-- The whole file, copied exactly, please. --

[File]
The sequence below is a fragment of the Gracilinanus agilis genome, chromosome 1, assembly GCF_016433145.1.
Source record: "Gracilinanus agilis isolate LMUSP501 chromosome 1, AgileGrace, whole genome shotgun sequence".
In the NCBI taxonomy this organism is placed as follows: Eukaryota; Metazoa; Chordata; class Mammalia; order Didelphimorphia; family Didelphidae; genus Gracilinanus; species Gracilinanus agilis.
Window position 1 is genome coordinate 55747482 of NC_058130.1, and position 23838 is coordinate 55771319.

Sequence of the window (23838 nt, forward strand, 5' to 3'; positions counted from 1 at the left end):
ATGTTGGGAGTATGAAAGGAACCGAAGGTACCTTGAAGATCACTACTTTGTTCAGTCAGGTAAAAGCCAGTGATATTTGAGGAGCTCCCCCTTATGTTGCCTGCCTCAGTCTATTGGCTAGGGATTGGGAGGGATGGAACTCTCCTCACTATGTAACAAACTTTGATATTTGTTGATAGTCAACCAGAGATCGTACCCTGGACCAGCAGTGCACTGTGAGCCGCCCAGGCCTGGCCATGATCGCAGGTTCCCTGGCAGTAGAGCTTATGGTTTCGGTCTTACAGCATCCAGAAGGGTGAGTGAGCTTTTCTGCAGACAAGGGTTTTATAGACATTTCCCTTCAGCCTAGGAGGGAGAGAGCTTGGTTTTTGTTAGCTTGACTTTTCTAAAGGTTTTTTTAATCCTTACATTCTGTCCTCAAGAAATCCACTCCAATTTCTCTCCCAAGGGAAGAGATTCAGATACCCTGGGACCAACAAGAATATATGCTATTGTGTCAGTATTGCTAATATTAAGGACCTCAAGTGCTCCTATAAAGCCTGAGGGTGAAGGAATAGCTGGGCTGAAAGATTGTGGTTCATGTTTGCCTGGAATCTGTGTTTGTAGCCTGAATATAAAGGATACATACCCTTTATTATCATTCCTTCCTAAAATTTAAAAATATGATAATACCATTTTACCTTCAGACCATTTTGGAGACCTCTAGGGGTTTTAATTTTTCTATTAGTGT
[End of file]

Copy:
The sequence below is a fragment of the Gracilinanus agilis genome, chromosome 1, assembly GCF_016433145.1.
Source record: "Gracilinanus agilis isolate LMUSP501 chromosome 1, AgileGrace, whole genome shotgun sequence".
In the NCBI taxonomy this organism is placed as follows: Eukaryota; Metazoa; Chordata; class Mammalia; order Didelphimorphia; family Didelphidae; genus Gracilinanus; species Gracilinanus agilis.
Window position 1 is genome coordinate 55747482 of NC_058130.1, and position 23838 is coordinate 55771319.

Sequence of the window (23838 nt, forward strand, 5' to 3'; positions counted from 1 at the left end):
ATGTTGGGAGTATGAAAGGAACCGAAGGTACCTTGAAGATCACTACTTTGTTCAGTCAGGTAAAAGCCAGTGATATTTGAGGAGCTCCCCCTTATGTTGCCTGCCTCAGTCTATTGGCTAGGGATTGGGAGGGATGGAACTCTCCTCACTATGTAACAAACTTTGATATTTGTTGATAGTCAACCAGAGATCGTACCCTGGACCAGCAGTGCACTGTGAGCCGCCCAGGCCTGGCCATGATCGCAGGTTCCCTGGCAGTAGAGCTTATGGTTTCGGTCTTACAGCATCCAGAAGGGTGAGTGAGCTTTTCTGCAGACAAGGGTTTTATAGACATTTCCCTTCAGCCTAGGAGGGAGAGAGCTTGGTTTTTGTTAGCTTGACTTTTCTAAAGGTTTTTTTAATCCTTACATTCTGTCCTCAAGAAATCCACTCCAATTTCTCTCCCAAGGGAAGAGATTCAGATACCCTGGGACCAACAAGAATATATGCTATTGTGTCAGTATTGCTAATATTAAGGACCTCAAGTGCTCCTATAAAGCCTGAGGGTGAAGGAATAGCTGGGCTGAAAGATTGTGGTTCATGTTTGCCTGGAATCTGTGTTTGTAGCCTGAATATAAAGGATACATACCCTTTATTATCATTCCTTCCTAAAATTTAAAAATATGATAATACCATTTTACCTTCAGACCATTTTGGAGACCTCTAGGGGTTTTAATTTTTCTATTAGTGT